Many times signs and symptoms of autism may be seen prior to 3 years of age, but a diagnosis is not made. It may not be autism, but what is it? Studying children at risk for developing ASD but then don’t go on to receive a diagnosis gives researchers a clue. Dr. Meghan Miller from the University of California at Davis discusses a study that follows up these kids to 9 years of age and finds out what is going on with them. Do they have autism after all? Or do they have absolutely no symptoms at all? Or is there something in between?
A special podcast this week on the Autism Sisters Project, in partnership with Icahn School of Medicine. I talk about how the idea came about, what ASF is doing to help find out what sisters can contribute to the science of autism, and why sisters are in a unique position to do so. Please read Lauren Singer’s special letter to the editor to Molecular Autism about being an undiagnosed sister here: http://www.molecularautism.com/content/pdf/s13229-015-0046-8.pdf
Two interesting studies this week. The first from researchers studying a learning strategy called repetition. As it turns out, it may impair the ability for people with autism to generalize what they learn into new situations, like learning that a golden retriever is a dog and a beagle is also a dog. Also, researchers in Australia comb the autism literature to determine what the financial costs and benefits of supportive employment are and discover that getting people with autism employed is good for the soul and good for the economy. That study is open access and can be found here: http://journals.plos.org/plosone/article?id=10.1371/journal.pone.0139896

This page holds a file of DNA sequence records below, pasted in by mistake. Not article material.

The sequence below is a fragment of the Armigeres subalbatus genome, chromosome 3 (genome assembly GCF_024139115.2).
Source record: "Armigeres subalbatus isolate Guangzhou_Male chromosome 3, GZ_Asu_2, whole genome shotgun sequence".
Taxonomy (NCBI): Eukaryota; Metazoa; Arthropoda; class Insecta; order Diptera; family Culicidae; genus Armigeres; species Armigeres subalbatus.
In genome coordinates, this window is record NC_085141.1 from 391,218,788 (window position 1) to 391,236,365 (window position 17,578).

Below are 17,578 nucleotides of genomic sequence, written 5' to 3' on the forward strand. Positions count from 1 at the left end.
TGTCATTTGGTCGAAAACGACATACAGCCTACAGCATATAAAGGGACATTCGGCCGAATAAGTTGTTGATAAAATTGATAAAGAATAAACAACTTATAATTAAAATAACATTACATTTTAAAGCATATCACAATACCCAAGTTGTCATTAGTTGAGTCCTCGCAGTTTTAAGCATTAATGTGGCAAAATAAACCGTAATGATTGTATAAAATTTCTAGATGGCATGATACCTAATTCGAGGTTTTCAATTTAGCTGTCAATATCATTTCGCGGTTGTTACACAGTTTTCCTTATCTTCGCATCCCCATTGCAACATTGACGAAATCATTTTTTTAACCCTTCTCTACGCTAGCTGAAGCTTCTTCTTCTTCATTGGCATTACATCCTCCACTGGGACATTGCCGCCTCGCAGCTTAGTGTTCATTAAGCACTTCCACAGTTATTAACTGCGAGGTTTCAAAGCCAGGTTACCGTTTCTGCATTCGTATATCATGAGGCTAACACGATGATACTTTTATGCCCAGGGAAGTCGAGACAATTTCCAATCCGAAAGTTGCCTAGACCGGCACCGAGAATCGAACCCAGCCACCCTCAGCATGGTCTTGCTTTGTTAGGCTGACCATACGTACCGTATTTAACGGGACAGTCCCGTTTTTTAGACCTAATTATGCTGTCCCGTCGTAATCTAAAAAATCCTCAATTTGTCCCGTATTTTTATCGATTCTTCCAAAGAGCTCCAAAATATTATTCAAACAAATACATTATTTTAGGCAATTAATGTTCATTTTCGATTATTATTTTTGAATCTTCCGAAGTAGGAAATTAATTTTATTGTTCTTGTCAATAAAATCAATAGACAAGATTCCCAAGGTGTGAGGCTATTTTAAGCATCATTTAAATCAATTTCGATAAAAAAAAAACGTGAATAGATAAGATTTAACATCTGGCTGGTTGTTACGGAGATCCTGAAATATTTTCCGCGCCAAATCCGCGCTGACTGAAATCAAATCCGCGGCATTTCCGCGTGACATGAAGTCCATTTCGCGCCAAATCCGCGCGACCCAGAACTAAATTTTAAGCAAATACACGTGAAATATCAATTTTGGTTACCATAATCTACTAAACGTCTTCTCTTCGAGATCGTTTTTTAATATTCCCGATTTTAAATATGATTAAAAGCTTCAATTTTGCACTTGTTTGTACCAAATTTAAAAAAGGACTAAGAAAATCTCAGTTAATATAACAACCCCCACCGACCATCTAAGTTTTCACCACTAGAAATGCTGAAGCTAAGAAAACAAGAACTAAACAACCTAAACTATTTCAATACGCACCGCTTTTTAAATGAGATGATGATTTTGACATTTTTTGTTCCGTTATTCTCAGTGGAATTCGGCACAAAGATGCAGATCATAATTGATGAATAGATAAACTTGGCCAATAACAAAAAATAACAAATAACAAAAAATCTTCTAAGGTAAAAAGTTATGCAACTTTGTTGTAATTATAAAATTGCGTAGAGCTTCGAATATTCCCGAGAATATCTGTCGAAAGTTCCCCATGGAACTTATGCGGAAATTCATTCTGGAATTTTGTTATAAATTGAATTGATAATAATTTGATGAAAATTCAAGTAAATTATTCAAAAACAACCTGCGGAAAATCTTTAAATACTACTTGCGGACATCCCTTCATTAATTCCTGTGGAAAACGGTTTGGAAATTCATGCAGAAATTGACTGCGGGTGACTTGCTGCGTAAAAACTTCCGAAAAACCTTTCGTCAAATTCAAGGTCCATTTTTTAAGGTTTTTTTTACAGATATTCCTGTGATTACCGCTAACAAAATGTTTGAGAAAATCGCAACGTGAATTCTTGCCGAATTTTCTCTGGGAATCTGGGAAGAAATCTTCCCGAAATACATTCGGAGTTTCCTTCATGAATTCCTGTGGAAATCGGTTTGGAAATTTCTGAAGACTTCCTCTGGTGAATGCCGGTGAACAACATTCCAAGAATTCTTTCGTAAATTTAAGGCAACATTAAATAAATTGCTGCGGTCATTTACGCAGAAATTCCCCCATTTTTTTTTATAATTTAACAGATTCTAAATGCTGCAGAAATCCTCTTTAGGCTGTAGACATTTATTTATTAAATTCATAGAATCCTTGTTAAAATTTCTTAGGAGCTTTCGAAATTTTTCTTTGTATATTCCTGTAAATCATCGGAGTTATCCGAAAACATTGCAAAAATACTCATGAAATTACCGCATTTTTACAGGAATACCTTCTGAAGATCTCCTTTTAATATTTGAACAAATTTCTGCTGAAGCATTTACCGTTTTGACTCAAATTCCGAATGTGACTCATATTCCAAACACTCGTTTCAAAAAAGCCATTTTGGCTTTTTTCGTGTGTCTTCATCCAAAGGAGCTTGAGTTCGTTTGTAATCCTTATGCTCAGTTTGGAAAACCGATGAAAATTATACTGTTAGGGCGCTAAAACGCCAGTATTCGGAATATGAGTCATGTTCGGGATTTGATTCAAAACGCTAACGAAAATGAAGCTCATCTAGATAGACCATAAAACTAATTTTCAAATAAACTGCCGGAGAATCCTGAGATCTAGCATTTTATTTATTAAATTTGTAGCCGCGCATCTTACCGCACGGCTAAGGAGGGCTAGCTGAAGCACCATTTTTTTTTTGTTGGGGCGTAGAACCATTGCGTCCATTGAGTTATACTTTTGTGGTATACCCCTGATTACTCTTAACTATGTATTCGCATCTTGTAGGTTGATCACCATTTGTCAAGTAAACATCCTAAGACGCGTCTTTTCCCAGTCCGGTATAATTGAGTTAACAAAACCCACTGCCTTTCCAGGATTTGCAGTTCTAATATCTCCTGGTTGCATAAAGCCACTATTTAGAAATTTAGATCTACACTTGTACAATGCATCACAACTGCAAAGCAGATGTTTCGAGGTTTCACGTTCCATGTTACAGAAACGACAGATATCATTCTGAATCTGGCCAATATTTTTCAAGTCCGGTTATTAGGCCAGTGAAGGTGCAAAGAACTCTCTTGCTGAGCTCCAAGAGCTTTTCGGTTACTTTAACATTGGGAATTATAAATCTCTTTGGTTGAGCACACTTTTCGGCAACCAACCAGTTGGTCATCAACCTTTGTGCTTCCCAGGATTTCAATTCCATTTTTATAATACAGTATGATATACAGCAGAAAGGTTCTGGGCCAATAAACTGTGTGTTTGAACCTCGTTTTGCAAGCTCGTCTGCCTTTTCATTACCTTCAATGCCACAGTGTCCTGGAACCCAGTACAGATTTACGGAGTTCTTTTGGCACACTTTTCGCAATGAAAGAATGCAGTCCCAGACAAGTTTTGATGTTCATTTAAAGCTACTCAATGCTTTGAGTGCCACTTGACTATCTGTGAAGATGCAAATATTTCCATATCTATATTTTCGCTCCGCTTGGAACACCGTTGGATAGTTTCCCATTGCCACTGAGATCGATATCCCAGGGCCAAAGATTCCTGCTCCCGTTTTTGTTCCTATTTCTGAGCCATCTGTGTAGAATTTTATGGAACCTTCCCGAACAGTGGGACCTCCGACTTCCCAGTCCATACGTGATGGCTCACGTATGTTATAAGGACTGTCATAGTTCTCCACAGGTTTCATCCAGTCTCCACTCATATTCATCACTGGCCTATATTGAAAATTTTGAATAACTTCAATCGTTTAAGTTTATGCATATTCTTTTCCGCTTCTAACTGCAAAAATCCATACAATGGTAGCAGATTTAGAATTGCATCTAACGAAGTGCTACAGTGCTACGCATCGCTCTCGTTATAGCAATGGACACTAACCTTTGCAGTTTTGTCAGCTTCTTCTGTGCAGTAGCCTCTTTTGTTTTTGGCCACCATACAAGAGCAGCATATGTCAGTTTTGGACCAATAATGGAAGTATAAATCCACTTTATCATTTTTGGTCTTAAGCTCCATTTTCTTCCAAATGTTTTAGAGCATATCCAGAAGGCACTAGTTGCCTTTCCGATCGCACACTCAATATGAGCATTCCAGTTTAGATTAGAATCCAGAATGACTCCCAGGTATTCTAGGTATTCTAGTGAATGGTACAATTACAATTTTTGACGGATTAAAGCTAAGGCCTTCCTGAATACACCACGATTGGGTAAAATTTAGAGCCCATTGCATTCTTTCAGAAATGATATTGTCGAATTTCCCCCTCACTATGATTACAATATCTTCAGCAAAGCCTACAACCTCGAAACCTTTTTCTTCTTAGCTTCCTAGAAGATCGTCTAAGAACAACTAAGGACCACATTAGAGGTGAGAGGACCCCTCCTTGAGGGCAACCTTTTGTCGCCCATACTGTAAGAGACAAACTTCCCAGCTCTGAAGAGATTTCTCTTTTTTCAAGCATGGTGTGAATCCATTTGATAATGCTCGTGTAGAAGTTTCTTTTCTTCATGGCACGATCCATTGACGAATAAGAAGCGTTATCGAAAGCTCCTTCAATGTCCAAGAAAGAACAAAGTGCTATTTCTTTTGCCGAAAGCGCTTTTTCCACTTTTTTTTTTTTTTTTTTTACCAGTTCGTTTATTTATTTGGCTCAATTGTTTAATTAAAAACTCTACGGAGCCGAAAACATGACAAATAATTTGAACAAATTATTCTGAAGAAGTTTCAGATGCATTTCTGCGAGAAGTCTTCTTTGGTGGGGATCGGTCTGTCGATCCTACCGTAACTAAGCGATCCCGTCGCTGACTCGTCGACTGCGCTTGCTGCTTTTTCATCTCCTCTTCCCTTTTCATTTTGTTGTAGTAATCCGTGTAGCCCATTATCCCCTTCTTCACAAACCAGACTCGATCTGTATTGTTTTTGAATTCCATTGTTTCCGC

On Thursday October 1st, Autism Science Foundation, Autism Speaks and the Escher Fund for Autism co-organized an online symposium which examined the possibility that early mutations in cells that pass along genetic information from generation to generation (sperm and egg and cells that make the sperm an egg) has a role in the causes of autism. This symposium is on the ASF podcast feed, but a quick summary is presented on this week’s podcast. Jill Escher from the Escher Fund for Autism and Mat Pletcher from Autism Speaks provide their perspective. Also, a quick rundown on the study that caused so much monkeying around in the press.
On October 1st, Autism Science Foundation, Autism Speaks and the Escher Fund for Autism co-organized a webinar entitled “Early Germline Events in the Heritable Etiology of ASDs”. The goal was to bring together researchers who study the germline (the sperm and the egg and all cells which pass down genetic information) and those studying the genetics of autism to determine how “de novo” or “new” genetic mutations are happening and how environment plays a role in genetics of autism and vice versa, rather than separating the concepts out into “either/or” . This is part of an ongoing online symposium series on the epigenetics of autism. Dr. Amander Clark from UCLA and Dr. Ryan Yuen from SickKids Hospital presented and a panel of experts including Lisa Chadwick from NIEHS, Patrick Allard from UCLA, Stephan Sanders from UCSF and Janine LaSalle from UCDavis commented. We hope you enjoy the 2 hour webinar.